Metropolitan Lives: The Ashcan Artists and Their New York 
edited by Rebecca Zurier, Robert Snyder and Virginia Mecklenburg.
Norton, 232 pp., £35, February 1996, 0 393 03901 3
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New York in the late 19th-century never registered on anyone’s mind as a rival to London or Paris. But in the first two decades of the new century, it established itself as a pre-eminent metropolis for Europeans as well as Americans, an emblem of onrushing modernity which, for some, surpassed even Paris. ‘More than any other city in the world it is the fullest expression of our modern age,’ contended the cosmopolitan exile Leon Trotsky, who bided his time there for a few months in 1917. New York City had become a subject in its own right – newsworthy, sensational, visually entrancing.

It was the good fortune of the painters subsequently dubbed the ‘Ashcan School’ to arrive in the city just as this cultural ascendancy was beginning. These artists – George Luks, Everett Shinn, William Glackens, John Sloan and George Bellows – had all (Bellows apart) started out in the 1890s as newspaper sketch-artists in Philadelphia. Drawn together by the magnetic preaching of Robert Henri, a slightly older painter who had returned from art school in Paris to his native Philadelphia feverish with the spirit of Left Bank aesthetic revolt, they coalesced into a dissident brotherhood dedicated to an art which championed the contemporary and democratic elements of ‘real life’ and opposed the desiccated and imitative art of the establishment. Henri knew that the action was in New York – the major galleries and museums were there, as well as the National Academy of Design. He hoped for an all-out assault: ‘the big fight is on,’ he exulted, as the rest of his group, by 1904, followed and reconvened. In New York, they gained new recruits, including the young and brilliantly promising Bellows.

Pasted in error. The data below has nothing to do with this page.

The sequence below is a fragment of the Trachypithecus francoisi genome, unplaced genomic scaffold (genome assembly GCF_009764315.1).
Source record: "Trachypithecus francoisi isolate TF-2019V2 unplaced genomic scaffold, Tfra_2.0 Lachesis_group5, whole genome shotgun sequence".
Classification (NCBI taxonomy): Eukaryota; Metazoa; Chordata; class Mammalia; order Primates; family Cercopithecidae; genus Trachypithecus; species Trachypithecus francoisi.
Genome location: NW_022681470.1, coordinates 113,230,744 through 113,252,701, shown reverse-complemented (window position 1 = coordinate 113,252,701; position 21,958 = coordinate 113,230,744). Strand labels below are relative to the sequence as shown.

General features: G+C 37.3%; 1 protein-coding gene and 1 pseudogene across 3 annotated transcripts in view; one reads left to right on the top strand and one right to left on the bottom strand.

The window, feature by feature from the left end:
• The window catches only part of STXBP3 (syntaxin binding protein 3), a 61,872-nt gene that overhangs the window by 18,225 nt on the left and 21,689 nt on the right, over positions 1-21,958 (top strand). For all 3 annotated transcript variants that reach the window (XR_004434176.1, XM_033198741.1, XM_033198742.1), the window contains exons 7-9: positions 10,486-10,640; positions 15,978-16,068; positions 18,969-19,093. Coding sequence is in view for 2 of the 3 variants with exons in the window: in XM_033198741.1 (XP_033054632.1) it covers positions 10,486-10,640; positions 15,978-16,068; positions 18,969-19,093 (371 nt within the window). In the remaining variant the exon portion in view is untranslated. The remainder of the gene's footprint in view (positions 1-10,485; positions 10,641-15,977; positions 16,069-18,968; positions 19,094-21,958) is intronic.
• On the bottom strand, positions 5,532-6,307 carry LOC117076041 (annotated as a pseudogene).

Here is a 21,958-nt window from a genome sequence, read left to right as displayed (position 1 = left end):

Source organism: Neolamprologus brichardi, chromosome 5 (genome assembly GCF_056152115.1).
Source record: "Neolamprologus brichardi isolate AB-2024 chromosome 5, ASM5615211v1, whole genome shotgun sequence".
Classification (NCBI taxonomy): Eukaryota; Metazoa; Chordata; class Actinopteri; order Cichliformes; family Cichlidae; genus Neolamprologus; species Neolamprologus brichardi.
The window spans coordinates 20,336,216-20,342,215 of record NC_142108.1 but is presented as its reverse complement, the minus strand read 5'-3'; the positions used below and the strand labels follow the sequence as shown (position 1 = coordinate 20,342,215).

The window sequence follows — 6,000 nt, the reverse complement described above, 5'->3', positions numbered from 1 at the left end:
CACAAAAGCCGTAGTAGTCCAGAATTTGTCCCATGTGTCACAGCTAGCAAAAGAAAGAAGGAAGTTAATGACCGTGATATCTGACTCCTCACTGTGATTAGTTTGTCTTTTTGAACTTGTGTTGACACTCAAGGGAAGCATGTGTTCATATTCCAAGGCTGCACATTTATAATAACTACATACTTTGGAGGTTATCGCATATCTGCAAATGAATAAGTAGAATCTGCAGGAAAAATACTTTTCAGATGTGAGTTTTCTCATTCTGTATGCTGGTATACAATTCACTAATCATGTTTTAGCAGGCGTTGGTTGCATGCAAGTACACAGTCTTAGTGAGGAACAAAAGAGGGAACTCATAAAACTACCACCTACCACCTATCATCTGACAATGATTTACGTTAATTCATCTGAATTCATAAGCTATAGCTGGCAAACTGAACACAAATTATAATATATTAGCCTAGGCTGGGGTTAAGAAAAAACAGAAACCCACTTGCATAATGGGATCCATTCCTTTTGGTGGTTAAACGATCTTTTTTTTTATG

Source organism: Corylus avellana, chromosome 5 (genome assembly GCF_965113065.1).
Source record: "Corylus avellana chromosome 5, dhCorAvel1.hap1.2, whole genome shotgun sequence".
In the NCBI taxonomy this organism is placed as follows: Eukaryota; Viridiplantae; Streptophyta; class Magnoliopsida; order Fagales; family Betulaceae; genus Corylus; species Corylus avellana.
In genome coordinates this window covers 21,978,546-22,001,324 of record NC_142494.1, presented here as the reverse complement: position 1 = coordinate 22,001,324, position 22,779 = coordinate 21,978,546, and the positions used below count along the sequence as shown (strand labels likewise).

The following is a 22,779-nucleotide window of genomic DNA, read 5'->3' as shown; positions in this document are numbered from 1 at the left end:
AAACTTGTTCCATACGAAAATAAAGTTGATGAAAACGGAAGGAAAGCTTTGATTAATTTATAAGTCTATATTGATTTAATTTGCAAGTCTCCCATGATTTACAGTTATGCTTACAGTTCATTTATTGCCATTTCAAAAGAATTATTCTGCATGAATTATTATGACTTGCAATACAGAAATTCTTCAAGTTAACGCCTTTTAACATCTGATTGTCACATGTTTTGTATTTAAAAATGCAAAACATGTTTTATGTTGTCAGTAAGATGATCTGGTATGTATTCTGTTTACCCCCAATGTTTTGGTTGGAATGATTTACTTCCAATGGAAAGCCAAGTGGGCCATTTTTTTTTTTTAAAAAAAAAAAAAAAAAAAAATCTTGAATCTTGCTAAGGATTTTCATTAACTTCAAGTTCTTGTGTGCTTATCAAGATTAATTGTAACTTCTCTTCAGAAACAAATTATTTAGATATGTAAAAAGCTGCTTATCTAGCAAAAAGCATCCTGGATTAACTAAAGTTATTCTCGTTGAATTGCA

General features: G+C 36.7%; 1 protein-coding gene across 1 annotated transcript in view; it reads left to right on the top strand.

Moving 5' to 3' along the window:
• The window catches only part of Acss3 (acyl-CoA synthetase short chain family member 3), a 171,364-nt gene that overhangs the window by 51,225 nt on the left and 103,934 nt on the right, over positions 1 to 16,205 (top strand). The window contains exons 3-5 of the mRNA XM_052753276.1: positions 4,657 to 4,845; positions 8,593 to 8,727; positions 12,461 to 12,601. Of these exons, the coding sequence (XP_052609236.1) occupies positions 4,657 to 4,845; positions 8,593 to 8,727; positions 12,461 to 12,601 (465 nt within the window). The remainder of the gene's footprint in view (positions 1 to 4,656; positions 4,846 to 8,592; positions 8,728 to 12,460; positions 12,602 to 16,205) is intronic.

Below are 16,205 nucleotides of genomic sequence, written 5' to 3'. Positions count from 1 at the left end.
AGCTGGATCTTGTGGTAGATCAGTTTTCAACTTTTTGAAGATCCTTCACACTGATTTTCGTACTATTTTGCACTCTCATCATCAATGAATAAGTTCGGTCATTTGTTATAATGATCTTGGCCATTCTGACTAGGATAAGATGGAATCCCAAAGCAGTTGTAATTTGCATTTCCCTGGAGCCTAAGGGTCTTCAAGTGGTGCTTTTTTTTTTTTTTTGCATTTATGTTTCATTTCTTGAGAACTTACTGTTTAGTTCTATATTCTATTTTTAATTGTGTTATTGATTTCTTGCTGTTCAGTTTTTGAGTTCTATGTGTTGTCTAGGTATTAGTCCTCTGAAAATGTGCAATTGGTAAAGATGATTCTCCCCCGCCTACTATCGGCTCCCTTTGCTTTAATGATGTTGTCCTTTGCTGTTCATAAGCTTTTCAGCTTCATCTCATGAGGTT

The realists saw themselves as a virile avant garde doing battle with a weak, effeminate and derivative American painting. Philadelphia had not provided the material with which to mount an assault, but in New York they found their great subject. They hit the news in 1908 with a well-publicised secession from the National Academy exhibition, pitched cheekily by Henri as a latter-day, American Salon des Refusés. Although the dissidents’ show received plenty of warm critical notice, public outrage at the ‘low’ subject-matter of some of the paintings – poor people, prostitutes, slummy street scenes – served the group as well or even better, casting them in the role of courageous revolutionaries.